Meine Mutter kam aus Österreich.

Maybe you’re really interested in European history or enjoy traveling around.

  • I really like German art history.
    Ich mag die deutsche Kunstgeschichte sehr gern.

Or it could be that you have a fascination with German music or film.

  • I find the music of Brahms absolutely breathtaking.
    Ich finde die Musik von Brahms absolut atemberaubend.

All of these are valid answers!

One of the classic questions when talking about languages is how much time you’ve spent on it. Most people take classes for many years and often never really get to a good level. They’re simply curious how long you’ve been into it to get to the level that you’re at.

Here’s a typical way this conversation could play out.

  • How long have you been learning German?
    Wie lange lernst du schon Deutsch?
  • A little longer than… (a year, a month…)
    Ein bisschen mehr als… (ein Jahr, ein Monat…)
  • Then you already speak very well!
    Dafür sprichst du sehr gut!

The word dafür there literally means “for that.” It’s kind of like saying “in that case” or “taking that into account…” Those phrases can sometimes sound a bit rude in English, but not so in German. It’s a pure compliment.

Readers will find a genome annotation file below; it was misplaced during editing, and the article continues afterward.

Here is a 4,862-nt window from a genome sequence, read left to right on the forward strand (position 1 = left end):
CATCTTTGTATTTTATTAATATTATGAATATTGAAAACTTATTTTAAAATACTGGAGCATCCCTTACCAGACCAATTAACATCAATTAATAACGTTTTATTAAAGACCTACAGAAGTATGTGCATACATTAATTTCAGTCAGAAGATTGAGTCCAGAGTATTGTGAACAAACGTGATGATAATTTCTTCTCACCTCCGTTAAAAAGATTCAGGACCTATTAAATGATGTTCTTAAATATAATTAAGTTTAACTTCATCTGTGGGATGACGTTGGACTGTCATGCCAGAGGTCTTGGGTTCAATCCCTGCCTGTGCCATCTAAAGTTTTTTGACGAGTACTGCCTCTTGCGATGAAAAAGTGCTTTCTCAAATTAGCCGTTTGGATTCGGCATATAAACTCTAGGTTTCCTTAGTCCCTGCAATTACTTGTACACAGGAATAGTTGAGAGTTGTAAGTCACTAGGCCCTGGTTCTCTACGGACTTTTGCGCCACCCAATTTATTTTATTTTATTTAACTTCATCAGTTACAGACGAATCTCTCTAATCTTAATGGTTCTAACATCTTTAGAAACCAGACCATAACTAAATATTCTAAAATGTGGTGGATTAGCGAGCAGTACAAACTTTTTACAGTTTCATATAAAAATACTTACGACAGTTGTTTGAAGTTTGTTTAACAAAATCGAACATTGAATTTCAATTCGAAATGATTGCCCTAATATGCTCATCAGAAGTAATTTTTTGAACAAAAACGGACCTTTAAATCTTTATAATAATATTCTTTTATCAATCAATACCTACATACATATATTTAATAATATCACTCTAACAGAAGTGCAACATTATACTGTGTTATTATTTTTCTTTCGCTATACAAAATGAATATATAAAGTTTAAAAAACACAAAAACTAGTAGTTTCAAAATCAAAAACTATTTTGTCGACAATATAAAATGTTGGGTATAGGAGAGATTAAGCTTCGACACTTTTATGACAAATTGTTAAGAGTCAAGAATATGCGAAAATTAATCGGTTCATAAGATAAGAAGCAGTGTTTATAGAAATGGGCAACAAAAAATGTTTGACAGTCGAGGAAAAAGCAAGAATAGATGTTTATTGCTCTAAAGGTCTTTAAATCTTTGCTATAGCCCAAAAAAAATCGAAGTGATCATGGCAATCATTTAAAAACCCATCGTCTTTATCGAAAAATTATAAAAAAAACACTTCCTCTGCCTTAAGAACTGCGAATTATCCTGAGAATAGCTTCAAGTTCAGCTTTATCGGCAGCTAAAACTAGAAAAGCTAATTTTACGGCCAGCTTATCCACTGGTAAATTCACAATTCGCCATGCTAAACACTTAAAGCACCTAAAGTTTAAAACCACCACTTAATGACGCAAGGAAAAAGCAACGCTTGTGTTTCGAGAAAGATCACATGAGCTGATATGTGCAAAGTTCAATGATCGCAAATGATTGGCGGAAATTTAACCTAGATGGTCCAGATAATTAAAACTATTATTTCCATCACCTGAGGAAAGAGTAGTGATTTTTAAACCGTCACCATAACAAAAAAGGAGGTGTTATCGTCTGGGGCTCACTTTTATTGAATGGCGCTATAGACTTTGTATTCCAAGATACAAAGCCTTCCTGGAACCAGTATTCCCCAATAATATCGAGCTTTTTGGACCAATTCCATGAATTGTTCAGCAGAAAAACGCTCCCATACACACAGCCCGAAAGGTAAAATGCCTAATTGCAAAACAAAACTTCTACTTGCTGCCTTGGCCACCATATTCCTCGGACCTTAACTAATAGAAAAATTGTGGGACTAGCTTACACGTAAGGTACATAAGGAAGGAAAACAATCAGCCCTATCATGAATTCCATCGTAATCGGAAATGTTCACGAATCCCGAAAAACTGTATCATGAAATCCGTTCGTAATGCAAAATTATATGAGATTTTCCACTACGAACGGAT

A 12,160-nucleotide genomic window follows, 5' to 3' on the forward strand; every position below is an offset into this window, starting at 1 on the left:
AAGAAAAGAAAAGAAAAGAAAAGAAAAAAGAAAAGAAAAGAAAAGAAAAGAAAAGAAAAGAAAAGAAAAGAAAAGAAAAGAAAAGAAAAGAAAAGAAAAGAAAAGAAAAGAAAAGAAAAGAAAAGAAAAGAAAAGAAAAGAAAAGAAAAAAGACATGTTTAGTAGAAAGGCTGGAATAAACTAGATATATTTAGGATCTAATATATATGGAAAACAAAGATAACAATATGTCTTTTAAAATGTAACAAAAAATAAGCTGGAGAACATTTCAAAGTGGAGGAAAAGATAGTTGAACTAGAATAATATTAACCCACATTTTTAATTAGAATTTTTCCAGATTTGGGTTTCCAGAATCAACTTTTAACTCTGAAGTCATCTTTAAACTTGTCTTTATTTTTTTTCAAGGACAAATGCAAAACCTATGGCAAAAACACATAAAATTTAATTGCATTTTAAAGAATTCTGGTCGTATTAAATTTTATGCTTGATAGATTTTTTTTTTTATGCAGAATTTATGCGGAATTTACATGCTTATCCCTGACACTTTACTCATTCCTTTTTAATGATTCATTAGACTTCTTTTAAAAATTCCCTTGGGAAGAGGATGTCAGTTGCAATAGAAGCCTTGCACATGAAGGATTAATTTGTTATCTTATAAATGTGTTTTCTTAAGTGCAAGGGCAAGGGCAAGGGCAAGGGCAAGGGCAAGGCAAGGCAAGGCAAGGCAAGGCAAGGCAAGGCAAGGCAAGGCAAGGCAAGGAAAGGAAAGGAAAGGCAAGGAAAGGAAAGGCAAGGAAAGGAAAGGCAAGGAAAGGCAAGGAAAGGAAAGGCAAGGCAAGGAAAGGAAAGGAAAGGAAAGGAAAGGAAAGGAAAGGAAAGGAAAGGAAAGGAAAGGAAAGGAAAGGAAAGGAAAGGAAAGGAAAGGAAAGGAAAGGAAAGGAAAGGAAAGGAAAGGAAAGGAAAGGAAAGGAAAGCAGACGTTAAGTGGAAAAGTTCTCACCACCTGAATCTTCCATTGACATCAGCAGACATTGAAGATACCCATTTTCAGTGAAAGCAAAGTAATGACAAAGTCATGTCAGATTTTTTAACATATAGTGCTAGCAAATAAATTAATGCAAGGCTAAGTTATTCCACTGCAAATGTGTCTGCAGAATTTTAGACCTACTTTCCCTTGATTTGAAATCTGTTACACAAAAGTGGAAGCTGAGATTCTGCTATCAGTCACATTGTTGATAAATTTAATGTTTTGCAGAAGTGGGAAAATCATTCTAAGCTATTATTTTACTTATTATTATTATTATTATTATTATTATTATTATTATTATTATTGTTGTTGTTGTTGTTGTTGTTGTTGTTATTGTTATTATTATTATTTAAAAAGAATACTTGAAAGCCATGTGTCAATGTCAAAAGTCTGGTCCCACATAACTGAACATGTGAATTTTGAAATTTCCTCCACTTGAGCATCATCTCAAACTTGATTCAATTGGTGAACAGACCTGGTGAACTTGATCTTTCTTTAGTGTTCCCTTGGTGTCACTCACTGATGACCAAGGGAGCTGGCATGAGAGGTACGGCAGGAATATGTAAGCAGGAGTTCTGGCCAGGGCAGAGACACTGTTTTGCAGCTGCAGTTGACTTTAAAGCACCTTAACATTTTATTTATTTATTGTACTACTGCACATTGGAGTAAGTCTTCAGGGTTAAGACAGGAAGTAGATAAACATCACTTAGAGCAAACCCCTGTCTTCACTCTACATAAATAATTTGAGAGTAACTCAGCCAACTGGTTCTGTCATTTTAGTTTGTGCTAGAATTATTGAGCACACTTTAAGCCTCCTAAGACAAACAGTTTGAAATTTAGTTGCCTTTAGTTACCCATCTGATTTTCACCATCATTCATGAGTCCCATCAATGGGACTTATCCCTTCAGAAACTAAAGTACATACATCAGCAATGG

7. Conclusion

Talking about yourself is just one tiny bit of knowing a foreign language, but it’s something you’ll need to do at any level.

Hopefully this article has shown you a couple of reasons why it doesn’t have to be anything to worry about!

On the whole, German speakers are kind and patient when it comes to speaking with learners of their language. I’ve had nothing but excellent experiences traveling in and around three different German-speaking countries.

So whenever you’re ready to take the plunge and move into conversational German, be ready to talk about yourself! And let GermanPod101.com help you along every step of the way by visiting our site and using our effective resources, including free vocab lists and our MyTeacher app!

Author: Yassir Sahnoun is a HubSpot certified content strategist, copywriter and polyglot who works with language learning companies. He helps companies attract sales using content strategy, copywriting, blogging, email marketing & more.